In the case of the northern stretch of HS2, there are suspicions in many quarters that the eastern leg to Leeds could yet be dropped, not least because there were briefings to that effect in the autumn. Even though transport secretary Grant Shapps has insisted both legs will be built, as one insider says, ‘it would be naive to assume that the eastern leg was 100pc nailed on’.

This fear is heightened by the potential that the Manchester to Leeds stretch of Northern Powerhouse Rail – which Boris Johnson was notably quick to green light within days of entering Number 10 – could be treated as an alternative. That would in effect mean Leeds would still be on the HS2 network, via the NPR extension from Manchester, but it would abandon South Yorkshire and the East Midlands.

There are also suspicions that this is quietly Greater Manchester’s current game. The city council recently commissioned a report by the consultancy Bechtel to draw up a new design for an underground station at Piccadilly, which would integrate HS2 and NPR together. Its new proposal would do that so smoothly that some fear it could undermine the argument for the eastern leg of HS2 further down the line.

Piccadilly Station
(Image: Mark Waugh)

This tension was not helped at the weekend by the intervention of Greater Manchester mayor Andy Burnham, who told Sky News that while he still wanted to see both HS2 and NPR built, perhaps NPR could be ‘prioritised’ first.

This went down like a lead balloon among some northern figures and led a number to speculate privately that Burnham’s allies had been ‘thrown under the bus’. One scathingly described the comments as ‘erratic behaviour’ so soon before the government’s announcement, while another said that the ‘symbolism’ of the timing and the tone meant the mayor had ‘tiptoed’ into territory that could endanger the north’s collective line – which was that both schemes must be built.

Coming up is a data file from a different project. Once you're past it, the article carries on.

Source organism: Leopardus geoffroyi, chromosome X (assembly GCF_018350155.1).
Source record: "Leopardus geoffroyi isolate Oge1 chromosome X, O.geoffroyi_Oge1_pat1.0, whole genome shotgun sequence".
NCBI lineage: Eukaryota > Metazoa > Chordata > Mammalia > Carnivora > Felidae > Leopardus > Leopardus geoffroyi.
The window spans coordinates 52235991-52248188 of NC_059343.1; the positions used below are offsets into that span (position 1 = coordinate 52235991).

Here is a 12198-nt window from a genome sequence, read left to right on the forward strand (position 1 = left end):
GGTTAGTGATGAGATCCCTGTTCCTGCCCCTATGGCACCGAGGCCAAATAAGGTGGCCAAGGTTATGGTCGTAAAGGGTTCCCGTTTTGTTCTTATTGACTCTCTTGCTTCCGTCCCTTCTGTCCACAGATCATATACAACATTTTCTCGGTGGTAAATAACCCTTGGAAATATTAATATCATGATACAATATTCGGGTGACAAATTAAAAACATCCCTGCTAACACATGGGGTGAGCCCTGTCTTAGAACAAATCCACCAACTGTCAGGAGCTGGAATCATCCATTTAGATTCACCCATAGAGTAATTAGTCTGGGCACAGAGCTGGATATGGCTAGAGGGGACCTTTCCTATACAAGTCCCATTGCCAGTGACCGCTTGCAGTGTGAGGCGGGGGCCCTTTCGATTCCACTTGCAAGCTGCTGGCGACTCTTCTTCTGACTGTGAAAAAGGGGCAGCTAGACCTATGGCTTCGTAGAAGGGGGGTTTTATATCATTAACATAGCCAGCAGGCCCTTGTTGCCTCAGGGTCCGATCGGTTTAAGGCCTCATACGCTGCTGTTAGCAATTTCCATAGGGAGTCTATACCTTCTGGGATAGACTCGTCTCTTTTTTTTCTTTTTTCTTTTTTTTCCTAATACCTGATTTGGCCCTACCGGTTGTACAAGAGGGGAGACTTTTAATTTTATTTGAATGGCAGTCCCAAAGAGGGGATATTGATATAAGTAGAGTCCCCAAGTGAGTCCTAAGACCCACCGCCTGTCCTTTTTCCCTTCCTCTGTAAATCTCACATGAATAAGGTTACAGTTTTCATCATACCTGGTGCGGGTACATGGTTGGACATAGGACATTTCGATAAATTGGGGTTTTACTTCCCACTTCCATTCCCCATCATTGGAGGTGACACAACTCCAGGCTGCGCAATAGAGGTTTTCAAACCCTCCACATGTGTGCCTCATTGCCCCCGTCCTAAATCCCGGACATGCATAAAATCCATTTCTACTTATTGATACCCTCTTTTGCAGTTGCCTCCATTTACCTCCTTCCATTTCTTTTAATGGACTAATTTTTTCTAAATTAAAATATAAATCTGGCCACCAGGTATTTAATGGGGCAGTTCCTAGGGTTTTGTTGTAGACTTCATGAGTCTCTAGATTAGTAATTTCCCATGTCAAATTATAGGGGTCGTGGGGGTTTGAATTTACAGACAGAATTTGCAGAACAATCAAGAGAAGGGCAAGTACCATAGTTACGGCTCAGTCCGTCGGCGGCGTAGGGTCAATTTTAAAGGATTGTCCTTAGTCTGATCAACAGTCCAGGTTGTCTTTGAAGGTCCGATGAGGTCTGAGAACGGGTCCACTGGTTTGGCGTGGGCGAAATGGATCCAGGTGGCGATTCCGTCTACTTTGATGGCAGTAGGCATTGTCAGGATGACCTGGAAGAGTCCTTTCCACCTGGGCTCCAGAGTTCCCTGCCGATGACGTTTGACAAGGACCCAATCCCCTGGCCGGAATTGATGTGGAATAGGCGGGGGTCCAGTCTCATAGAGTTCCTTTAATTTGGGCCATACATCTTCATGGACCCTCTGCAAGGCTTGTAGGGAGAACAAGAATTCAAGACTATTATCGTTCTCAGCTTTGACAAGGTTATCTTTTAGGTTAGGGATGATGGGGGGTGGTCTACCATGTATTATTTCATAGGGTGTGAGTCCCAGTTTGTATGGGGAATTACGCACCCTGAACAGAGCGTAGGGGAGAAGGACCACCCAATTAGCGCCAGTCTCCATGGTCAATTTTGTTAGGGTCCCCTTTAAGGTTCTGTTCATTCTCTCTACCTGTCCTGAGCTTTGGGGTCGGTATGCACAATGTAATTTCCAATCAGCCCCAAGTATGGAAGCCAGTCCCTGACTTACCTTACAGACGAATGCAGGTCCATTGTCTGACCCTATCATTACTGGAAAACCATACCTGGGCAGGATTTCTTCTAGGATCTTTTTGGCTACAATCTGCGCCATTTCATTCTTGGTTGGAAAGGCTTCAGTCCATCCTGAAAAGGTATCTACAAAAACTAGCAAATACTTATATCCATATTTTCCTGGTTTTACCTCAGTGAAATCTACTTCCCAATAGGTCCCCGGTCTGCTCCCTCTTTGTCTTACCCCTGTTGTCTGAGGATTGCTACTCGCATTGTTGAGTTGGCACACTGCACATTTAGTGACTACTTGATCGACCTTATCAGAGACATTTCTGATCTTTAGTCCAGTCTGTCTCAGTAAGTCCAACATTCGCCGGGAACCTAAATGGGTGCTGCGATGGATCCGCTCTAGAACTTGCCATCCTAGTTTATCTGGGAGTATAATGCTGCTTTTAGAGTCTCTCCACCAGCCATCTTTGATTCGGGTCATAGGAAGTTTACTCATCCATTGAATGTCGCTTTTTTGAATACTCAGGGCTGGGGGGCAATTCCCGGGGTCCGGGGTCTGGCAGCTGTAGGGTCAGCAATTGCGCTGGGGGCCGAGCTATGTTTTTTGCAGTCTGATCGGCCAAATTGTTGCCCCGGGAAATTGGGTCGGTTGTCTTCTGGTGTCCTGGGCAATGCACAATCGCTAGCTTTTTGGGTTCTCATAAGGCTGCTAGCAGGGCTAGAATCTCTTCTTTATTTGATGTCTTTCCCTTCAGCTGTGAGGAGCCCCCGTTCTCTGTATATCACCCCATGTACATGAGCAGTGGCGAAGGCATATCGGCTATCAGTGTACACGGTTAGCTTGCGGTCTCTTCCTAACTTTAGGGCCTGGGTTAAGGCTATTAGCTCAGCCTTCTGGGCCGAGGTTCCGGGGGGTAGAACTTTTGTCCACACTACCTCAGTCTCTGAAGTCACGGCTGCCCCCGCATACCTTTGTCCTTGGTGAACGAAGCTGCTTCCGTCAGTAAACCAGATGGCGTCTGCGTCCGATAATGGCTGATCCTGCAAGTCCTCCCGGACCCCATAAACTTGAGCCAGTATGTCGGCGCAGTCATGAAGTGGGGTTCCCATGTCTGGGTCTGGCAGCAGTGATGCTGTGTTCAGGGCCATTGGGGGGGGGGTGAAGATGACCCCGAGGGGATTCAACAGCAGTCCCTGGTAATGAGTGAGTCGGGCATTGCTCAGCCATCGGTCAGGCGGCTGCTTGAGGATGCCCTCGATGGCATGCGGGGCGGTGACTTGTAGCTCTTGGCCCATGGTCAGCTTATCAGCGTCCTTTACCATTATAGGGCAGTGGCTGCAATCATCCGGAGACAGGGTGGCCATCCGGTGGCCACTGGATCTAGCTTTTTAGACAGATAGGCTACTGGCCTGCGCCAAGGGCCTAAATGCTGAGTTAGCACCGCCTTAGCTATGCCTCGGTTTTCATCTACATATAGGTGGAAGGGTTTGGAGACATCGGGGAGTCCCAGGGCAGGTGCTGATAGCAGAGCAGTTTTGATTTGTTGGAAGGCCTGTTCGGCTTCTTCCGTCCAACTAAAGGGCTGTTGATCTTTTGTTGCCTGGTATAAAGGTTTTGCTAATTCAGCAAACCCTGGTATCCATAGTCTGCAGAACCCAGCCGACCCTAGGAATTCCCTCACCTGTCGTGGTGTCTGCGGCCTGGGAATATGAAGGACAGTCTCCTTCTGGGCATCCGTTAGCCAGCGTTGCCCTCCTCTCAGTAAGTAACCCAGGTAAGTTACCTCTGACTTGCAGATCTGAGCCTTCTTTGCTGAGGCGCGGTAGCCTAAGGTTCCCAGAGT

Those close to Burnham view the intervention as successful, however. They believe it helped soften Boris Johnson’s language around the review-but-not-a-review of the northern legs, resulting in a more positive outcome – including explicit talk of an ‘integrated’ network – than had been briefed before the weekend.

Meanwhile one Manchester figure suggests this is ‘the nature of mayors’.

“It’s the perennial question of who speaks for the north and how does the north build consensus,” they say, pointing out that there is no expectation for individual mayors to run their narratives past the entire northern collective.

Mayor of Greater Manchester Andy Burnham
(Image: Julian Hamilton/Daily Mirror)

“Do you expect him to do what’s right for Greater Manchester, or do you expect him to build consensus with other places?

“I’m not sure any of us know.”

This gets to the heart of the political problem the north now faces, believes a senior insider elsewhere, who points out government is ‘telling anyone who will listen’ how keen it is for places to have elected mayors. This, they muse, could ultimately help with any tactic to divide and rule in a region that has put on a pretty united front in recent years.

“Once you get to the position where everyone has mayors, it’s a small step to competition, isn’t it?” they pose.

“If you were mendacious in the Treasury, the way to ameliorate devolution is to give everyone devolution, so you have a lot of mayors fighting over money. Nobody knows if that’s going to happen, but it all goes together to feel like we’re at a bit of a crossroads.

“Are we really moving in a direction where this generates more accountability and autonomy in the north, or actually – in a way – the more mayors there are, the more bodies there are with ‘north’ in the title, are we in danger of circling back to a bunch of mayors fighting over money coming out of the Treasury?”